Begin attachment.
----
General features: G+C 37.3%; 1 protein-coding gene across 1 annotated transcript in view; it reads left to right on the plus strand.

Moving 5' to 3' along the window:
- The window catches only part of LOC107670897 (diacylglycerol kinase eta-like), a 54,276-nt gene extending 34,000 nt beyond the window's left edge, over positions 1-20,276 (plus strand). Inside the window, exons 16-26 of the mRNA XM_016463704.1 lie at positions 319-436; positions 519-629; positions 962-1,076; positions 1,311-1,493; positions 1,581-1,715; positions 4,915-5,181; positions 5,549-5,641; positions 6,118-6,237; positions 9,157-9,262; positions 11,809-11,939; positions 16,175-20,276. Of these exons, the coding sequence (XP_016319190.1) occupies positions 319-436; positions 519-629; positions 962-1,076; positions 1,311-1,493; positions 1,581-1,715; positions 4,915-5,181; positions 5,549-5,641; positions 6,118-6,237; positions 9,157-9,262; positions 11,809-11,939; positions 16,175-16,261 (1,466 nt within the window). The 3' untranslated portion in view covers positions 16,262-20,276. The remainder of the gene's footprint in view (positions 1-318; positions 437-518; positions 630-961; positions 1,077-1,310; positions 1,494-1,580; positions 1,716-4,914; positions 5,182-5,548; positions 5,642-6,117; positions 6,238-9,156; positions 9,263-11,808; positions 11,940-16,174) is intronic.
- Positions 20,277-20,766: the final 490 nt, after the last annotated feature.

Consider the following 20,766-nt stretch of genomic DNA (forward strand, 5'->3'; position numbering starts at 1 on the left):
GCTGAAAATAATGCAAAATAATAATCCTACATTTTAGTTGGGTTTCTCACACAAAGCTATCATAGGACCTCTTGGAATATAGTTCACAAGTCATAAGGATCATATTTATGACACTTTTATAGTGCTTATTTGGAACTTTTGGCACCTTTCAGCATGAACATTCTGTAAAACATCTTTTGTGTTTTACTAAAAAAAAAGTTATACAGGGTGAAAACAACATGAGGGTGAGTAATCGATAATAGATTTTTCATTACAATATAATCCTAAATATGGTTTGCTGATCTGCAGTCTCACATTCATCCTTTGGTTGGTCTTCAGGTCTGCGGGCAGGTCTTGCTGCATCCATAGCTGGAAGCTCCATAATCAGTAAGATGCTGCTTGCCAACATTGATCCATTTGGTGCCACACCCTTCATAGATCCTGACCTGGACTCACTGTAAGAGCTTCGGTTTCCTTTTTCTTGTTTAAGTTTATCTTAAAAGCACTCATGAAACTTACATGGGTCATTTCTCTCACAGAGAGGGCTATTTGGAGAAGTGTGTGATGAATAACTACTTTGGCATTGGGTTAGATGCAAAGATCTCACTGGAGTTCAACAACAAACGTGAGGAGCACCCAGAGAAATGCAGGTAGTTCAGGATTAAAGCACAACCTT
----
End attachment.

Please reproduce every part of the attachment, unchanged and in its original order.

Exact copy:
General features: G+C 37.3%; 1 protein-coding gene across 1 annotated transcript in view; it reads left to right on the plus strand.

Moving 5' to 3' along the window:
- The window catches only part of LOC107670897 (diacylglycerol kinase eta-like), a 54,276-nt gene extending 34,000 nt beyond the window's left edge, over positions 1-20,276 (plus strand). Inside the window, exons 16-26 of the mRNA XM_016463704.1 lie at positions 319-436; positions 519-629; positions 962-1,076; positions 1,311-1,493; positions 1,581-1,715; positions 4,915-5,181; positions 5,549-5,641; positions 6,118-6,237; positions 9,157-9,262; positions 11,809-11,939; positions 16,175-20,276. Of these exons, the coding sequence (XP_016319190.1) occupies positions 319-436; positions 519-629; positions 962-1,076; positions 1,311-1,493; positions 1,581-1,715; positions 4,915-5,181; positions 5,549-5,641; positions 6,118-6,237; positions 9,157-9,262; positions 11,809-11,939; positions 16,175-16,261 (1,466 nt within the window). The 3' untranslated portion in view covers positions 16,262-20,276. The remainder of the gene's footprint in view (positions 1-318; positions 437-518; positions 630-961; positions 1,077-1,310; positions 1,494-1,580; positions 1,716-4,914; positions 5,182-5,548; positions 5,642-6,117; positions 6,238-9,156; positions 9,263-11,808; positions 11,940-16,174) is intronic.
- Positions 20,277-20,766: the final 490 nt, after the last annotated feature.

Consider the following 20,766-nt stretch of genomic DNA (forward strand, 5'->3'; position numbering starts at 1 on the left):
GCTGAAAATAATGCAAAATAATAATCCTACATTTTAGTTGGGTTTCTCACACAAAGCTATCATAGGACCTCTTGGAATATAGTTCACAAGTCATAAGGATCATATTTATGACACTTTTATAGTGCTTATTTGGAACTTTTGGCACCTTTCAGCATGAACATTCTGTAAAACATCTTTTGTGTTTTACTAAAAAAAAAGTTATACAGGGTGAAAACAACATGAGGGTGAGTAATCGATAATAGATTTTTCATTACAATATAATCCTAAATATGGTTTGCTGATCTGCAGTCTCACATTCATCCTTTGGTTGGTCTTCAGGTCTGCGGGCAGGTCTTGCTGCATCCATAGCTGGAAGCTCCATAATCAGTAAGATGCTGCTTGCCAACATTGATCCATTTGGTGCCACACCCTTCATAGATCCTGACCTGGACTCACTGTAAGAGCTTCGGTTTCCTTTTTCTTGTTTAAGTTTATCTTAAAAGCACTCATGAAACTTACATGGGTCATTTCTCTCACAGAGAGGGCTATTTGGAGAAGTGTGTGATGAATAACTACTTTGGCATTGGGTTAGATGCAAAGATCTCACTGGAGTTCAACAACAAACGTGAGGAGCACCCAGAGAAATGCAGGTAGTTCAGGATTAAAGCACAACCTT